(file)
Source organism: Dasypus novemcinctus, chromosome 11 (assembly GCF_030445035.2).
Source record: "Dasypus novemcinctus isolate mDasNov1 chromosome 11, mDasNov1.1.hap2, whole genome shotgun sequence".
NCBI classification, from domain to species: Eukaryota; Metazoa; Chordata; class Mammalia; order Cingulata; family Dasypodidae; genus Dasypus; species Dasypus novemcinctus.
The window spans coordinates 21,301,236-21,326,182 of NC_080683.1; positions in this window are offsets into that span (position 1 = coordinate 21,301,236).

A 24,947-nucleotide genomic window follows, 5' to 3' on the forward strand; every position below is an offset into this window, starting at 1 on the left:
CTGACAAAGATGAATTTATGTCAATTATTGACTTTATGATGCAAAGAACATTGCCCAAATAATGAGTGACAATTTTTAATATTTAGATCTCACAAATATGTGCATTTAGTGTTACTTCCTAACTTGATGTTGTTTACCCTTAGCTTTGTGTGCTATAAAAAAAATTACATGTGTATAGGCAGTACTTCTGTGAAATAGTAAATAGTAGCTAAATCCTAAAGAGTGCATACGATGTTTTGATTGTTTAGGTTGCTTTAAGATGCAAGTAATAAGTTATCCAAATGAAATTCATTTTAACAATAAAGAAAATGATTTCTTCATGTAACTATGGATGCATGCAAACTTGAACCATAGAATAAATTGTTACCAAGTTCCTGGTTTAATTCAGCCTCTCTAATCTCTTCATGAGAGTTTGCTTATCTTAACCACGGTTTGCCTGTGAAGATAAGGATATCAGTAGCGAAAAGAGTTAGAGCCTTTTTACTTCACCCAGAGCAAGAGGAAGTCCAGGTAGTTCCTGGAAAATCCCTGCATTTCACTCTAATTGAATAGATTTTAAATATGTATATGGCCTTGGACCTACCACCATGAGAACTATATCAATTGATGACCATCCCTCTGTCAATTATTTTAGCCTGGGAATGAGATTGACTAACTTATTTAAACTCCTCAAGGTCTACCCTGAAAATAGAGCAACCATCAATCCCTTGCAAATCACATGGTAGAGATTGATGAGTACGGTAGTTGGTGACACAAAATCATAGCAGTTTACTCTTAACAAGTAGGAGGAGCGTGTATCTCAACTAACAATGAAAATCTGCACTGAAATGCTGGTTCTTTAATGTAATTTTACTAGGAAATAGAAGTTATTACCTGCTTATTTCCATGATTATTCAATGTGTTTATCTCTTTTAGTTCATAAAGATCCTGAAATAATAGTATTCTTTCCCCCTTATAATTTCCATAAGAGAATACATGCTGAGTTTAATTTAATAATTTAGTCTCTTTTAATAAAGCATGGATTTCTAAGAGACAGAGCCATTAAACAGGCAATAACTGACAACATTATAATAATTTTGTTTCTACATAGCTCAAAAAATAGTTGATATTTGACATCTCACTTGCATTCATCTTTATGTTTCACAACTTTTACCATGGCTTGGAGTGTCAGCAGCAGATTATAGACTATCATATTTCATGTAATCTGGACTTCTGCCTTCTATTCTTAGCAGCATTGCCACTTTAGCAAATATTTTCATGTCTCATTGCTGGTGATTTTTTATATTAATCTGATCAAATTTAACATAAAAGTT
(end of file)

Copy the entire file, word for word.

Source organism: Dasypus novemcinctus, chromosome 11 (assembly GCF_030445035.2).
Source record: "Dasypus novemcinctus isolate mDasNov1 chromosome 11, mDasNov1.1.hap2, whole genome shotgun sequence".
NCBI classification, from domain to species: Eukaryota; Metazoa; Chordata; class Mammalia; order Cingulata; family Dasypodidae; genus Dasypus; species Dasypus novemcinctus.
The window spans coordinates 21,301,236-21,326,182 of NC_080683.1; positions in this window are offsets into that span (position 1 = coordinate 21,301,236).

A 24,947-nucleotide genomic window follows, 5' to 3' on the forward strand; every position below is an offset into this window, starting at 1 on the left:
CTGACAAAGATGAATTTATGTCAATTATTGACTTTATGATGCAAAGAACATTGCCCAAATAATGAGTGACAATTTTTAATATTTAGATCTCACAAATATGTGCATTTAGTGTTACTTCCTAACTTGATGTTGTTTACCCTTAGCTTTGTGTGCTATAAAAAAAATTACATGTGTATAGGCAGTACTTCTGTGAAATAGTAAATAGTAGCTAAATCCTAAAGAGTGCATACGATGTTTTGATTGTTTAGGTTGCTTTAAGATGCAAGTAATAAGTTATCCAAATGAAATTCATTTTAACAATAAAGAAAATGATTTCTTCATGTAACTATGGATGCATGCAAACTTGAACCATAGAATAAATTGTTACCAAGTTCCTGGTTTAATTCAGCCTCTCTAATCTCTTCATGAGAGTTTGCTTATCTTAACCACGGTTTGCCTGTGAAGATAAGGATATCAGTAGCGAAAAGAGTTAGAGCCTTTTTACTTCACCCAGAGCAAGAGGAAGTCCAGGTAGTTCCTGGAAAATCCCTGCATTTCACTCTAATTGAATAGATTTTAAATATGTATATGGCCTTGGACCTACCACCATGAGAACTATATCAATTGATGACCATCCCTCTGTCAATTATTTTAGCCTGGGAATGAGATTGACTAACTTATTTAAACTCCTCAAGGTCTACCCTGAAAATAGAGCAACCATCAATCCCTTGCAAATCACATGGTAGAGATTGATGAGTACGGTAGTTGGTGACACAAAATCATAGCAGTTTACTCTTAACAAGTAGGAGGAGCGTGTATCTCAACTAACAATGAAAATCTGCACTGAAATGCTGGTTCTTTAATGTAATTTTACTAGGAAATAGAAGTTATTACCTGCTTATTTCCATGATTATTCAATGTGTTTATCTCTTTTAGTTCATAAAGATCCTGAAATAATAGTATTCTTTCCCCCTTATAATTTCCATAAGAGAATACATGCTGAGTTTAATTTAATAATTTAGTCTCTTTTAATAAAGCATGGATTTCTAAGAGACAGAGCCATTAAACAGGCAATAACTGACAACATTATAATAATTTTGTTTCTACATAGCTCAAAAAATAGTTGATATTTGACATCTCACTTGCATTCATCTTTATGTTTCACAACTTTTACCATGGCTTGGAGTGTCAGCAGCAGATTATAGACTATCATATTTCATGTAATCTGGACTTCTGCCTTCTATTCTTAGCAGCATTGCCACTTTAGCAAATATTTTCATGTCTCATTGCTGGTGATTTTTTATATTAATCTGATCAAATTTAACATAAAAGTT